Model explainability

FINRA member firms are obligated to provide fair and ethical decisions to their customers, along with investment recommendations that are suitable and free of conflicting interests. Whether these decisions are manual or automated, customers must be able to trust that the financial advice they receive suits their objectives and risk profile.

Compared to other decision models – for example, those based on linear or logistic regression, or rules engines – AI-driven modelling techniques can be challenging to understand. And the relationship between model performance and complexity means that to improve accuracy AI models necessarily become more complex and therefore even harder to understand. But it is not just the case that firms are unable to clearly explain their AI models: sometimes firms are simply unwilling to provide detailed model explanations, as this risks disclosing proprietary intellectual property or opening the models up to adversarial attacks designed to trick AI models.

Nonetheless, firms that want to mitigate financial, operational and reputational risk should be prepared to demonstrate that investment advice augmented by AI is both suitable and free from conflicts of interest. From individuals clients requiring explanations for specific recommendations through to compliance teams that require audits of AI models to ensure that obligations are met, there are numerous examples where it is vital that FINRA member firms explain their AI models clearly.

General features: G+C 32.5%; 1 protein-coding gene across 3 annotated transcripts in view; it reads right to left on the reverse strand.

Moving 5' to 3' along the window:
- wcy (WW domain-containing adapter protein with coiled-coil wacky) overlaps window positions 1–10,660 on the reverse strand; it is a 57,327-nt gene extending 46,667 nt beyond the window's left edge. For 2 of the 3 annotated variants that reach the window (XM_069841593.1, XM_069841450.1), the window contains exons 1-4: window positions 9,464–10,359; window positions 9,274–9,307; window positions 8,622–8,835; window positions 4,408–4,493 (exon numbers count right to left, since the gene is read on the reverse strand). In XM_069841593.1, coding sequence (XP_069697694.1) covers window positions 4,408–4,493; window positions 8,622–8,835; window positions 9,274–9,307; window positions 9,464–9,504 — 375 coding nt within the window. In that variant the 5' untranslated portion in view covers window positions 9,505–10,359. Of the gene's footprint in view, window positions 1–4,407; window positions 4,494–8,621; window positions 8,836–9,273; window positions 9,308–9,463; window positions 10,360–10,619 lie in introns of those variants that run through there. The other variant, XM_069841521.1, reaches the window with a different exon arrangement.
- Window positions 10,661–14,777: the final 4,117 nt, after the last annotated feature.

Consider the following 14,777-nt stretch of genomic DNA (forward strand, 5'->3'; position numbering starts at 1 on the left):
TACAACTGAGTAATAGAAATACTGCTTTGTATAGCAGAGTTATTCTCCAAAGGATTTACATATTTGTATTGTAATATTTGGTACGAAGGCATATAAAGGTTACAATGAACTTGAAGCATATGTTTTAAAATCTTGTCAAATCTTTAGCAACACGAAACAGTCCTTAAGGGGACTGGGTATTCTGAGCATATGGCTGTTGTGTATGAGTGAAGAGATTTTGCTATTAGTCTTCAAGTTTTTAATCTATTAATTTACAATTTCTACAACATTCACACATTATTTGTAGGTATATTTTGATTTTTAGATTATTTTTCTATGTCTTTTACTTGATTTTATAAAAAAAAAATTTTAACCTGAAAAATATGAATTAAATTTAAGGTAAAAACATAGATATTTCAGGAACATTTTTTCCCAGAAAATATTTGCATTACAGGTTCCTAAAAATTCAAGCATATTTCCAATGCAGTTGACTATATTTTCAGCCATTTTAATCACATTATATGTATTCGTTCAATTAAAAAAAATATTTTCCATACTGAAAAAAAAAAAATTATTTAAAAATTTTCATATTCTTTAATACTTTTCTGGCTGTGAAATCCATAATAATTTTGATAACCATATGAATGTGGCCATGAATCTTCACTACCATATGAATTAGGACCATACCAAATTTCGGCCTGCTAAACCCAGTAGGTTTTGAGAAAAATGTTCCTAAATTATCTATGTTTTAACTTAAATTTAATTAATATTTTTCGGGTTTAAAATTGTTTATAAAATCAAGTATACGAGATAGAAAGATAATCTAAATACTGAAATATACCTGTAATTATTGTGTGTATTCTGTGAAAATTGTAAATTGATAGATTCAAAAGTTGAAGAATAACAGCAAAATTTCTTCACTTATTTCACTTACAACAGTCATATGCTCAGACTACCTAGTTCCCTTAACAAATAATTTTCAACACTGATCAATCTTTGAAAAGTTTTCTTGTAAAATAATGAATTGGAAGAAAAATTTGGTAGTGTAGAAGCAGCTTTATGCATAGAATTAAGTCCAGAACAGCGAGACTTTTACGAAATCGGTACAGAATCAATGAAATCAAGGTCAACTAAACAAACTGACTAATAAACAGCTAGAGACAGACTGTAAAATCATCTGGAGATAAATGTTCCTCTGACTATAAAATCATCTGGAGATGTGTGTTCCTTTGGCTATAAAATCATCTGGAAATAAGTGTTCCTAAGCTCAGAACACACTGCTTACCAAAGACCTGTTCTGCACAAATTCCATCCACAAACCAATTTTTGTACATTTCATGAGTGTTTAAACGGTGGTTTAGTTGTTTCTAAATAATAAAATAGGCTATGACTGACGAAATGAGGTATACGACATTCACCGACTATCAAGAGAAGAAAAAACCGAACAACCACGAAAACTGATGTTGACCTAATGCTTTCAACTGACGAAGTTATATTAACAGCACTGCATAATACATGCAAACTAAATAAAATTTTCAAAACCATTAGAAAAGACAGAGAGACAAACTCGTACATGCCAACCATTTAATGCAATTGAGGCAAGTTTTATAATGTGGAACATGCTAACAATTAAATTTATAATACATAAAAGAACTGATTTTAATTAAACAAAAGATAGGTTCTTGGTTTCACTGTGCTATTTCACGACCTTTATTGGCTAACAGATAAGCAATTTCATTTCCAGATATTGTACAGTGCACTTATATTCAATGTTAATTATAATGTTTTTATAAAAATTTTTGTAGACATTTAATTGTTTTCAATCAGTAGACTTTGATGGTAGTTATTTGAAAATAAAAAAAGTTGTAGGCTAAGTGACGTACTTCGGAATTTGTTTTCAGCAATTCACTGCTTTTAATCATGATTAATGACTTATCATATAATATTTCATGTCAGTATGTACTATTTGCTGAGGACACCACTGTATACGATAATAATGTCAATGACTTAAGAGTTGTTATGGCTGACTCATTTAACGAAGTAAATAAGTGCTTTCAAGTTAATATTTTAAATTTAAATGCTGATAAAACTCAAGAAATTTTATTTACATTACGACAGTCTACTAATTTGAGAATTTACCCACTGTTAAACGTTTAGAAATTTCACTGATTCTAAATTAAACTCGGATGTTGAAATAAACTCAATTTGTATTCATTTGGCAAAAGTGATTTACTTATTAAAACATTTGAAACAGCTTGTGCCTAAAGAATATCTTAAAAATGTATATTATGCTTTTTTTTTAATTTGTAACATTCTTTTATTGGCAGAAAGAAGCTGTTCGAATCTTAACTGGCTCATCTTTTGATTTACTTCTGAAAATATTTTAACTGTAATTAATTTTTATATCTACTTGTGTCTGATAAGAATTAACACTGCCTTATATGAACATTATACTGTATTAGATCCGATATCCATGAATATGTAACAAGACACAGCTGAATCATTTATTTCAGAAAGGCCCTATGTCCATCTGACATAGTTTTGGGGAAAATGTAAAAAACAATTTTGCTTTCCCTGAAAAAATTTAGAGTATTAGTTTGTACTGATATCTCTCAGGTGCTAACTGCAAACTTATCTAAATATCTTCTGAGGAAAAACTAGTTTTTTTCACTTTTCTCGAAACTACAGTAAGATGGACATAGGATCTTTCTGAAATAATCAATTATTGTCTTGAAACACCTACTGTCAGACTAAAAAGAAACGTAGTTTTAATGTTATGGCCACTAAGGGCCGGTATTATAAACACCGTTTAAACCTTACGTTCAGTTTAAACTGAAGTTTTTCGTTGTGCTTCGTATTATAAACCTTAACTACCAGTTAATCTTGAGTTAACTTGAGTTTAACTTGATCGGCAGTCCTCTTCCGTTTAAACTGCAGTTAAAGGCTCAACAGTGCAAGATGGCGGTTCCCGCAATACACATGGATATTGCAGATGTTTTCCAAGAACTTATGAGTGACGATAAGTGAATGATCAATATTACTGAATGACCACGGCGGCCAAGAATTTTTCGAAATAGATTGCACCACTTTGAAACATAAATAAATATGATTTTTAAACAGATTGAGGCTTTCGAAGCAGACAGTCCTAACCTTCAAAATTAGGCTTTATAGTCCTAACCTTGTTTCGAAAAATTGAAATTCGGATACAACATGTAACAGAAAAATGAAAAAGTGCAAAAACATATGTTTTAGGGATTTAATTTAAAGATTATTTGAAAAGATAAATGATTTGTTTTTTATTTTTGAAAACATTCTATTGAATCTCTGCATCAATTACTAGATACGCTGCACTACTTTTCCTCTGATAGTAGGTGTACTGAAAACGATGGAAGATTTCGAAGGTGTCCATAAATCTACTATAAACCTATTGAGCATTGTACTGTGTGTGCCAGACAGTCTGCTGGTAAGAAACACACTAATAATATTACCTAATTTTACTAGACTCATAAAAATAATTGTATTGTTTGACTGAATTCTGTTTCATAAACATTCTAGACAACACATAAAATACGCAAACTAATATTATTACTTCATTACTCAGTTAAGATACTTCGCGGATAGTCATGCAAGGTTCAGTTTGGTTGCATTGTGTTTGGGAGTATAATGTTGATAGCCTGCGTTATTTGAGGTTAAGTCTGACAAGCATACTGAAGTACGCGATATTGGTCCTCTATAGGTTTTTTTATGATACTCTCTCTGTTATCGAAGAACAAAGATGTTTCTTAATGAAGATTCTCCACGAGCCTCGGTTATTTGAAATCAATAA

We suggest that FINRA guidance cover both global and local explanation patterns. In terms of global explanations, FINRA should require transparency in model development, which ensures that stakeholders have visibility into the methods and techniques utilized to manage data, train models, and deploy them to production. A test-driven approach that not only assesses model performance at a global level, but also employs targeted tests for bias and conflict of interest, will give stakeholders confidence that models meet the necessary standard. Local explanation patterns should have the capability to provide explanations for discrete model output, which means individual clients can be provided with the rationale for decisions and recommendations. Accuracy in local explanation is paramount as discrepancies may lead to reputational risk with financial consequences.